Trademarks and service marks are an essential part of creating a brand.  (Service marks will be included with the comments pertaining to trademarks.)  The following is an introduction to trademarks. I have written other articles pertaining to trademark sub-topics.


Trademarks are literally a mark or symbol, word, combination of words, sounds or name that is used to identify your goods or services in the marketplace.  A trademark is not the name of a company, although the mark may be the same as the company name.  A trademark is also not a slogan.  A slogan printed on a tee shirt would be subject of a copyright.  See my article Patents, Trademarks & Copyrights.

Character names, titles, distinctive features of movies or video games may be trademarked if used to promote a product or service. Note that this use is key to determining whether the mark is suitable for trademarking, i.e., is it a mark used to identify a good or service in the marketplace?

USPTO Trademark Registration

Trademarks can be registered in the USPTO.  The Trademark Office maintains a principal register of approved marks.  I would recommend seeking to register your mark on this registry.  The Trademark Office also maintains a Secondary Register. This register provides less protection and is often used to register marks that are deemed merely descriptive. After a period of time, it is presumed that the descriptive mark has acquired “secondary meaning” in the minds of consumers in the marketplace.  If the mark is shown to have acquired secondary meaning, it will then be eligible for registration on the principal register.  

Only marks that have been registered at the USPTO are entitled to be designated with the symbol ®.  Unregistered marks can be designated ™.

Trademark Selection

Care should be taken in choosing a mark.  It should not be merely descriptive of the product.  A descriptive mark cannot be registered on the USPTO Principal Trademark Register.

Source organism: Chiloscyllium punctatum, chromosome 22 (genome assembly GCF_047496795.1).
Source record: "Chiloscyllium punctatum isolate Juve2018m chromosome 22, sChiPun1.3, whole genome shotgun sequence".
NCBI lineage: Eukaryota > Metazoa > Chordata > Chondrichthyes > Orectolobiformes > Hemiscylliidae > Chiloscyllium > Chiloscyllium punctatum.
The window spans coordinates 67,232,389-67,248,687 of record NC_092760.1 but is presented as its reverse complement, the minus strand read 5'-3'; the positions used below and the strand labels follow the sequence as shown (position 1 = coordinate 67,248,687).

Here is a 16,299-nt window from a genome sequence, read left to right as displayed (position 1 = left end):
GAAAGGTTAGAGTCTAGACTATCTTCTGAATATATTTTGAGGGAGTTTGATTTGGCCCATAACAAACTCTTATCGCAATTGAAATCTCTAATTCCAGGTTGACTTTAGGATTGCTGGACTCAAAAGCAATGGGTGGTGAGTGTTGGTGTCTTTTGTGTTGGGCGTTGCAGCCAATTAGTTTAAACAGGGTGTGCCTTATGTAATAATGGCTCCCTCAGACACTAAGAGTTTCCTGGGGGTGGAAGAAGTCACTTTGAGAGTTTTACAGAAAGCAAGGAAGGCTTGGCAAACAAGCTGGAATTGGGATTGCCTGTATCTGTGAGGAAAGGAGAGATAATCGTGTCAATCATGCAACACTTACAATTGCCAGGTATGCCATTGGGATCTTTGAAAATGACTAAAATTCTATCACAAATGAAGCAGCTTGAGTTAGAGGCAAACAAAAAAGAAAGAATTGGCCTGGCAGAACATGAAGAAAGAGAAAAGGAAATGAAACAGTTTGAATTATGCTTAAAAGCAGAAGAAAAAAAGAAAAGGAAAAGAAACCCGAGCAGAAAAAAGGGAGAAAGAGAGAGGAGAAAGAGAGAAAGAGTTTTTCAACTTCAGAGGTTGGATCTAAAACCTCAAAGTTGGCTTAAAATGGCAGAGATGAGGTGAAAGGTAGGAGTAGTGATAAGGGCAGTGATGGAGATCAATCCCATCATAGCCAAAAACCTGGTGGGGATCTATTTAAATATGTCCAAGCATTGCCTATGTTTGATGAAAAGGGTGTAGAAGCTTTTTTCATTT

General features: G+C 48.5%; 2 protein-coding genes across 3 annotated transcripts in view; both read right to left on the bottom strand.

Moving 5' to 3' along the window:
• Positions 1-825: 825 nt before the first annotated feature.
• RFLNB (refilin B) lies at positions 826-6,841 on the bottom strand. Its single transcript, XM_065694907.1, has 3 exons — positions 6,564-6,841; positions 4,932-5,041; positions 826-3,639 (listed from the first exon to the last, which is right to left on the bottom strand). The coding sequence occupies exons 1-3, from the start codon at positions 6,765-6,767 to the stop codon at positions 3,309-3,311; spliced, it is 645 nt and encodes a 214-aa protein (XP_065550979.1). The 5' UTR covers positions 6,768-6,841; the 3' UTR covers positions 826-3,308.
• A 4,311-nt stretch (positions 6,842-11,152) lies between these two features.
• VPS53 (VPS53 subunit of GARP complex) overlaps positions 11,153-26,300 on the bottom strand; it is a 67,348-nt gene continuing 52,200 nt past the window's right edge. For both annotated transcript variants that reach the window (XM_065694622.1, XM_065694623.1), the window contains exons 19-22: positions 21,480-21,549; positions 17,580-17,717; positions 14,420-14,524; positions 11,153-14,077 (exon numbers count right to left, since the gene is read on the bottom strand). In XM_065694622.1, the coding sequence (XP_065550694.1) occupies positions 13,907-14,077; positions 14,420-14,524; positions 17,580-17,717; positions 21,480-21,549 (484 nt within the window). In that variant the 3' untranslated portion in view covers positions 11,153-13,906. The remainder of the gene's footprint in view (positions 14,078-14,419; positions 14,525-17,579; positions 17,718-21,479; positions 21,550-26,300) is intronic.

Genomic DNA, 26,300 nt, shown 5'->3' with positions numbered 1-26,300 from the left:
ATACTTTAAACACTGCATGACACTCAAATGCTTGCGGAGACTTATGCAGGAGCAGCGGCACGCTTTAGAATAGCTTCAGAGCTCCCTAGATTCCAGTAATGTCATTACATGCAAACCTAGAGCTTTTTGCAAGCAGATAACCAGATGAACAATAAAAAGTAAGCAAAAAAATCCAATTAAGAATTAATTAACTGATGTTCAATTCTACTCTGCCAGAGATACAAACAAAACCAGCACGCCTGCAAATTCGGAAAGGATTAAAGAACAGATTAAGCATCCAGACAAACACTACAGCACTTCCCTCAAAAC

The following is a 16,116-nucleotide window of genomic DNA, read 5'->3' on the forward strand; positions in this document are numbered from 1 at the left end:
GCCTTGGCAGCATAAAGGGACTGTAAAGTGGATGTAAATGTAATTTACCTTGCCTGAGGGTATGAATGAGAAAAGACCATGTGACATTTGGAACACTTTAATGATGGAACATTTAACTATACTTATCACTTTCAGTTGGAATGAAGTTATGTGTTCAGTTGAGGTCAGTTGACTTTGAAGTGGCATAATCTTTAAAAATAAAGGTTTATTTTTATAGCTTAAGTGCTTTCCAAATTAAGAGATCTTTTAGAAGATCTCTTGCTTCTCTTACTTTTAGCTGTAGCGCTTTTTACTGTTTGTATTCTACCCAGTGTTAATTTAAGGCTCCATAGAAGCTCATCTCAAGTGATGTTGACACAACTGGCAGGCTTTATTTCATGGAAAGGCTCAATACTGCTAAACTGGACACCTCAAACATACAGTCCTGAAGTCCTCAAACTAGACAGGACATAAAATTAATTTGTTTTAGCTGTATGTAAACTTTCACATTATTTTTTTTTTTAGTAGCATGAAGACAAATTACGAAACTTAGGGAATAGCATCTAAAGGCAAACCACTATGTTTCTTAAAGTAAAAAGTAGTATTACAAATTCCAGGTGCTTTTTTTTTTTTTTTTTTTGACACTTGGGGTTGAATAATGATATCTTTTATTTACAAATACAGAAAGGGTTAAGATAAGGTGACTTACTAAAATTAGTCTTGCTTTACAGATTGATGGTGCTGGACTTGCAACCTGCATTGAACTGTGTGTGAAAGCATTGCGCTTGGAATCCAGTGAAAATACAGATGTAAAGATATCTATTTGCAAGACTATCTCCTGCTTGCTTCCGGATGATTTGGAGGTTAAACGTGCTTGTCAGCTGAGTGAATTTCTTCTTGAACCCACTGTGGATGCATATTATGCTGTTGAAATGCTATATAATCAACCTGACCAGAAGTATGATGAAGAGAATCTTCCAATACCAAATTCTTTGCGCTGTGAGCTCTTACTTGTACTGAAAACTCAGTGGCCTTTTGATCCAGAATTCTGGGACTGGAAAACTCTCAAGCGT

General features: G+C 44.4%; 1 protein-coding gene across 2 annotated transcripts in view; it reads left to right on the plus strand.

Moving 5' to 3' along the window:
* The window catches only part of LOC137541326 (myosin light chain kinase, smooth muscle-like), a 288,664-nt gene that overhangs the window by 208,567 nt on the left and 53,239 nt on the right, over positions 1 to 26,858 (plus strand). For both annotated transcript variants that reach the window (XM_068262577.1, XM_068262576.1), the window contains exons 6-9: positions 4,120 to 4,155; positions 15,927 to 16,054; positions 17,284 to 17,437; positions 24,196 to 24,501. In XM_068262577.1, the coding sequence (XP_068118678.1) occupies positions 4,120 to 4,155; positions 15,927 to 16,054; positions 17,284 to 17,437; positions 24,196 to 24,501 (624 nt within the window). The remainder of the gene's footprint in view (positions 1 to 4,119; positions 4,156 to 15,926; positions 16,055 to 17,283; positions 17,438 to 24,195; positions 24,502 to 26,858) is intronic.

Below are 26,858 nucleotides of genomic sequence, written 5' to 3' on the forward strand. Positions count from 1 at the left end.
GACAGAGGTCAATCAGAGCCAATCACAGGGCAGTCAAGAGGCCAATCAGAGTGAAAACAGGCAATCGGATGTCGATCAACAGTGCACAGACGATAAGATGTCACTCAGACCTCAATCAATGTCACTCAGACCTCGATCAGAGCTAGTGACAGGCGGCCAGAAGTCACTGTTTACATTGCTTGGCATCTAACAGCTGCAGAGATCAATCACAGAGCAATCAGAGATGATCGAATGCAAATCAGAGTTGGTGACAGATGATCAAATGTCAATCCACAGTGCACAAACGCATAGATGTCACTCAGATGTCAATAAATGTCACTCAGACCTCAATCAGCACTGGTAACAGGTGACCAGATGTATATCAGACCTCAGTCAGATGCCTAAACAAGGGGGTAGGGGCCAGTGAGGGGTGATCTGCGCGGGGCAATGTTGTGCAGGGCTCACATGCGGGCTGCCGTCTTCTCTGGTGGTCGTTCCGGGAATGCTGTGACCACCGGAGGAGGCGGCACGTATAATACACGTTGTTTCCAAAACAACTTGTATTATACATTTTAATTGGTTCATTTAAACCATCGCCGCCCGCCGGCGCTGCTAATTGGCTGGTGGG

Also generic marks cannot be registered.  A generic mark is a word or symbol that commonly used to describe an entire type of product or services, in contrast to distinguishing one manufacturer of the product from others sold in the marketplace.  

You could not register the mark “tires” for automobile and truck tires.  However, you could register the mark “tires” in conjunction with a brand of mattresses.

Words or symbols that are suggestive of the product or services can be registered.  However, the line between what is descriptive versus suggestive is very hard to discern. Suggestive marks are considered “weak marks” entitled to very limited scope of protection.

The best marks, entitled to broad protection and termed “strong marks” are arbitrary words or symbols with no connection to the product of service.  A perfect example is Apple® computers.  An apple is a fruit.  The word has nothing to do with computers.

Coined words (words that have no meaning) are also excellent trademarks.  For example Kleenex® tissues.  Also Exxon® gasoline products.  

Note also that some marks achieve heighten status as “inherently distinctive”.  Such marks are given broad protection.  Products totally unrelated music, computers, phones, etc., could not be registered with the mark Apple.  Note that in would not be possible to register the word Apple in conjunction with radios even if Apple corporation is not selling radios.  In my view, it would be impossible to register a mark containing “apple” for any electronic product or service.  As an inherently distinctive mark, it may not be possible to utilize the mark “apple” for something unrelated as an auto.  

Coined words or the arbitrary use of words are the best trademarks.  I always encourage the use of such marks.

Use of geographic names as part of a trademark is also problematic.  A best, they are weak marks.  Alternatively, they may not be registrable if they would be mis-descriptive of the origin of the products or services.  The mark “Wines of France” would be problematic for a Houston restaurant.  “Fine French Wine” could be acceptable for hair coloring or for a fabric.  “French Nails”, understood to be a style of manicure, would be generic (un-registrable) for a nail salon.

Personal names can be registered on the USPTO principal register only if the use has acquired secondary meaning.  At best, personal names are weak marks subject to limited scope of protection.  It is typically necessary to file the consent of the person named in the mark in order to achieve USPTO registration.  


I always encourage use of arbitrary or coined word marks.  However, it has been my experience that many initially select marks that are either descriptive or at best suggestive of the product or service.

Copyright David McEwing, 2019